Existential Confidence – Part 1

A New Take on Problem Solving

By Jim Selman and Srini Pillay, M.D.

This article, co-authored with Dr. Srini Pillay, offers a new take on problem solving. It was originally published on May 7, 2019 (Medium).


Every day you and your leadership team show up to work. And every day you face a seemingly unending series of complex problems. Economic uncertainty, geopolitical unrest, staffing shortages, and stiff competition from nimble startups (to name a few) challenge your mandate to increase quarterly earnings. As a senior executive leader, your job is to solve all these challenging, interrelated problems as they arise.

While this approach sounds sensible, in today’s “real-time world” it doesn’t always work well. Problem-solving puts us as leaders in the position of always reacting to what is happening, always behind the waves of change that are happening faster and faster, always at the mercy of the unpredictable and the unprecedented. Small wonder that recent research demonstrates problem solving often leads to despair, depression and anxiety, especially when you start to believe your problems are out of control, begin to feel helpless, or simply lack confidence.

What if you could build your confidence — even when you have no idea whether a particular solution will work?

We believe you can.

Existential confidence is the ‘killer app’ for any problem-solving dilemma.

In our approach, we combine perspectives from philosophy, neuroscience and psychology to show how you can build “existential confidence” (EC) and not have problem-solving create constant emotional turmoil. Five fundamental constructs underlie how you can work with problems in an EC existence. We outline the first two below and the other three in our next article.

1. Use being — not thinking or doing — as your first go-to.

The first prerequisite for disentangling the “problem-solving dilemma” is to operate from an existentially confident way of being. Philosopher Martin Heidegger asserts, “Being” is an undivided state in which subject, object, consciousness and the world are one. When you are not separate from the world, then there is no “subject” or “object”. When you are Being this way, you can peacefully design the right actions to take.

Medically speaking, we see our organs as being separate from each other. We see ourselves as being separate from others. This is because our perceptions tell us that there is some physical separateness. But quantum physics teaches us that there is no difference between energy and matter. Recent research and approaches in medicine have determined that it is valid to think of ourselves as systems of energy that are continually in motion, dancing at the atomic and molecular levels within our bodies and with the external world as well.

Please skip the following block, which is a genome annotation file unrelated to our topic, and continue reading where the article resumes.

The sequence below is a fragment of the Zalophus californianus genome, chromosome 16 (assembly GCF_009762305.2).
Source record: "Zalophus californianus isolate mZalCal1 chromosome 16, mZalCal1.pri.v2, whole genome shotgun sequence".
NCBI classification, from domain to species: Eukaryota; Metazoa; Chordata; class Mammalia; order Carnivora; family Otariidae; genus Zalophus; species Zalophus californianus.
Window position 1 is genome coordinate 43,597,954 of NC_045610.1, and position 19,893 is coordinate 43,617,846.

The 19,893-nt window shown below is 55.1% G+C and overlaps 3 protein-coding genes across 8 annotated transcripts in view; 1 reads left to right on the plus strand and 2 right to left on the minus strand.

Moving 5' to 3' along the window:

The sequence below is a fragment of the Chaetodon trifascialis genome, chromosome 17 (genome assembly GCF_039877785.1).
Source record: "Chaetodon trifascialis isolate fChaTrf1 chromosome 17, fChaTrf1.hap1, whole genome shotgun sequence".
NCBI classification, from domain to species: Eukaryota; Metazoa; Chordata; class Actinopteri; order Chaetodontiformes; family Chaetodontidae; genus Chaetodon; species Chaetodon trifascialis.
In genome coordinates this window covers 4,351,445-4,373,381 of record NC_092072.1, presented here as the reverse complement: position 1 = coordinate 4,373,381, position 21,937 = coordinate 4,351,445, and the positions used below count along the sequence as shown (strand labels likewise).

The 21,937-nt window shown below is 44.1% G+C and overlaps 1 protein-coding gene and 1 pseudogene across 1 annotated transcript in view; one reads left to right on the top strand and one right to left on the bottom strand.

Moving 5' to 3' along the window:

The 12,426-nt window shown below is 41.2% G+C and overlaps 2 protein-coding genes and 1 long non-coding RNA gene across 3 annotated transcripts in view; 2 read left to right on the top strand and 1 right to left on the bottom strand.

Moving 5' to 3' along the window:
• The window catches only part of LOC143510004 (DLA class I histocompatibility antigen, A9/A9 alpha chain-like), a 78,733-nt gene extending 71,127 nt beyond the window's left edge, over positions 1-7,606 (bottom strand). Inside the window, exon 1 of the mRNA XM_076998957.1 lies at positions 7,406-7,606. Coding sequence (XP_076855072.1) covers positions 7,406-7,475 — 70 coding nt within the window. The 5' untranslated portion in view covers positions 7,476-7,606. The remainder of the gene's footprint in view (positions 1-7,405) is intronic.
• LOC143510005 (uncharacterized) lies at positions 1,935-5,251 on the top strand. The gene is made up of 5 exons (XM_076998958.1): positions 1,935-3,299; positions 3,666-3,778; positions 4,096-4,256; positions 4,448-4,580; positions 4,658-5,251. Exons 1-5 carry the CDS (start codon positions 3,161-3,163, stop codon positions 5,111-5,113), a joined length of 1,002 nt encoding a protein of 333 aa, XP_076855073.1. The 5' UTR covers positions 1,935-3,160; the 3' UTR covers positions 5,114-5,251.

When we operate from “Being”, we operate with this continuity in mind.

2. Develop trust.

When you have EC, you trust that you are sufficient to deal effectively with whatever challenges arise when undertaking an unprecedented and unpredictable journey. Trust is also a way of “Being” and a commitment to a possibility you see.

When you trust, you accept things as they are. In this way, you prepare your brain to make a clear-headed commitment by decreasing amygdala activation and its associated fight, flight or freeze responses. This evokes a positive mood of optimistic resolve and the capacity to commit to a possibility before there is evidence that what you are committing to is possible. This is similar to the growth mindset. In the brain, this means that any errors that cause brain conflict will be a source of learning, rather than a source of anxiety that stops you in your tracks.

All inventions and scientific discoveries use this trust-based approach. First, you make a hypothesis. Believing in it as a possibility activates dopamine systems in the brain. This will motivate you to explore and discover, updating your thinking and plans as you go.

Ordinary trust is based on assessments of future circumstances or another’s sincerity or competence to keep promises and is past based. Self-trust can also be grounded in assessments. However, it is primarily a state of being, and a relationship with an uncertain or unknown future along with an understanding that you have the competencies to deal with or invent what is needed, whatever might emerge. It is trust in yourself even when you can’t ground your assessments.

Read Part 2 of this article.